Vitamin D has always been considered an important vitamin, because of its role in bone formation and calcium metabolism. In recent years, it has gained more attention because of its role in many long term diseases like heart disease, diabetes and cancer.
The main role of vitamin D is to increase the absorption of calcium and phosphorus from the small intestine. It also regulates an enzyme, alkaline phosphatase, which is important in the deposition of calcium and phosphorus in bones and teeth.
Vitamin D is synthesised in the body from cholesterol, on exposure to sunlight. Inadequate outdoor activities and poor exposure to sunlight can lead to deficiency of vitamin D. The vitamin D so formed is activated in the liver. Liver disorders can also lead to manifestations of vitamin D deficiency.
The vitamin is also found in fish and fish liver oil, and fortified margarine and milk. Dairy products are poor sources of vitamin D, as is breast milk.
In growing children, it manifests as rickets, a disorder of growing bones. In the absence of adequate levels on calcium, bone formation is deranged. The wrists and ankles are widened, the ribs are depressed, the joints of the ribs are beaded (the "rachitic rosary"), and the bones are bent. The spine may also be bent, the skull is softened, and the abdomen is soft and large. Not all these can be reversed by vitamin D treatment, and hence, attention to intake from an early age is important.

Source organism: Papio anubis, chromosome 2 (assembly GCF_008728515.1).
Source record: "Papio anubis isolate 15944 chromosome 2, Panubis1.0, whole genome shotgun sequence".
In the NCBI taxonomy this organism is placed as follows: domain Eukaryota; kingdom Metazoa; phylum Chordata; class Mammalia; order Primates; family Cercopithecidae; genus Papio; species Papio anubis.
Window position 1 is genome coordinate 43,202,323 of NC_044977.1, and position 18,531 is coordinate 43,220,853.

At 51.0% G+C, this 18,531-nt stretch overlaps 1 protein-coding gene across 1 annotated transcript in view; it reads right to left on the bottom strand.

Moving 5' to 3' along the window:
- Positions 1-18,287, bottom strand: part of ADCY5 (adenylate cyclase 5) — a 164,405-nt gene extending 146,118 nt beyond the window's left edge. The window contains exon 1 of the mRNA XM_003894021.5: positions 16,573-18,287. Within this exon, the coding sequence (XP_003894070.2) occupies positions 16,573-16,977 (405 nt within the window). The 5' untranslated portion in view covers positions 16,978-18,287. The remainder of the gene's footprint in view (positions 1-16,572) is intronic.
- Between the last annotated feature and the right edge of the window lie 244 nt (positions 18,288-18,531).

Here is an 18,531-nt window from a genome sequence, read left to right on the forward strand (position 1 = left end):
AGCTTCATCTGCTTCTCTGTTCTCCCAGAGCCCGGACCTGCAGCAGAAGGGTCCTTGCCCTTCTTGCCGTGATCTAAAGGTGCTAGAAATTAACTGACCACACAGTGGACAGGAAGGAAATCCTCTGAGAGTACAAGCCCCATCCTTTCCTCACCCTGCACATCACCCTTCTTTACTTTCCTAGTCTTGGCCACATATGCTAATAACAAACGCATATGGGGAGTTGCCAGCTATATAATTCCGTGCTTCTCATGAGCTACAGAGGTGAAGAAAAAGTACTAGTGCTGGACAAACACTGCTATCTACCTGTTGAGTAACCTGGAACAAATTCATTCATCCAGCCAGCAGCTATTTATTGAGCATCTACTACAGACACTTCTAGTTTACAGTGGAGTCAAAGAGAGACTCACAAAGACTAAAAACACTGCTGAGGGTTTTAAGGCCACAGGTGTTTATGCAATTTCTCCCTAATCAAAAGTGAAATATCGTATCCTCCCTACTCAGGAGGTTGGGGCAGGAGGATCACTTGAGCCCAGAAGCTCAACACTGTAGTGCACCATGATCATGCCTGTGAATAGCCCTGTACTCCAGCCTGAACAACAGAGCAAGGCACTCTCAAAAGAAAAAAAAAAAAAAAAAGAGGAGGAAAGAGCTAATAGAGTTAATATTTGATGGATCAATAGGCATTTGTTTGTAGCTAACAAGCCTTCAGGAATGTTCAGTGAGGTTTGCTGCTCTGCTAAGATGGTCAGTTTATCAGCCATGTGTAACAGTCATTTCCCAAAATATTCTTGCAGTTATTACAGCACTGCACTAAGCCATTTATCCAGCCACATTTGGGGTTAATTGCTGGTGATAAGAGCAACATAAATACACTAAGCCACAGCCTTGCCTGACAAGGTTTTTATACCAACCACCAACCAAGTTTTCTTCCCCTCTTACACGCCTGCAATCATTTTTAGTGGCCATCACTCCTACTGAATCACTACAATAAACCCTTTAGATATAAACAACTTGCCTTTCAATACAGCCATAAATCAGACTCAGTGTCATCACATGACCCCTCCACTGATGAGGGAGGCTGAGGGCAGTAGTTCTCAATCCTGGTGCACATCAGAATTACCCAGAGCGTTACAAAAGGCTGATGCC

People with low levels of vitamin D have a higher incidence of respiratory infections, chronic obstructive pulmonary disease and tuberculosis. Children of women who had insufficient vitamin D are at higher then normal risk for asthma and other respiratory disorders.
Low vitamin D levels are also associated with hypertension, cancer, and cardiovascular diseases. Both the onset and progression of diabetes mellitus have been linked to levels of vitamin D. Chronic kidney disease is also made worse by deficiency of this vitamin.
Most of these effects of vitamin D are known from observational studies. More rigorous studies of these associations are needed. We also need to know whether raising the blood vitamin levels has a beneficial effect, and what levels are best.
Last Revision: April 08, 2016
Recommended Dietary Allowances for normal children:
0-12 months: 400 IU (10 micrograms) per day.
1-18 years: 600 IU (15 micrograms) per day.
Measurement of 25-hydroxyvitamin D (25[OH]D) levels in th blood is one way to diagnose deficiency. Levels below 30 nanograms per mL signify insufficiency, levels below 20 nanograms per mL signify deficiency of vitamin D.
Exposure to sunlight can probably reverse vitamin D deficiency, but oral treatment is better.
Daily dose of 2000 International Units (IU) of vitamin D for 6 weeks or
Weekly dose of 50,000 IU of vitamin D for 6 weeks.
When the serum 25(OH)D level crosses 30 ng/mL, switch to maintenance treatment of 400-1000 IU/day.
Dr. Parang Mehta,
Opposite Putli, Sagrampura,
Surat, India. Tel: +91 9429486624.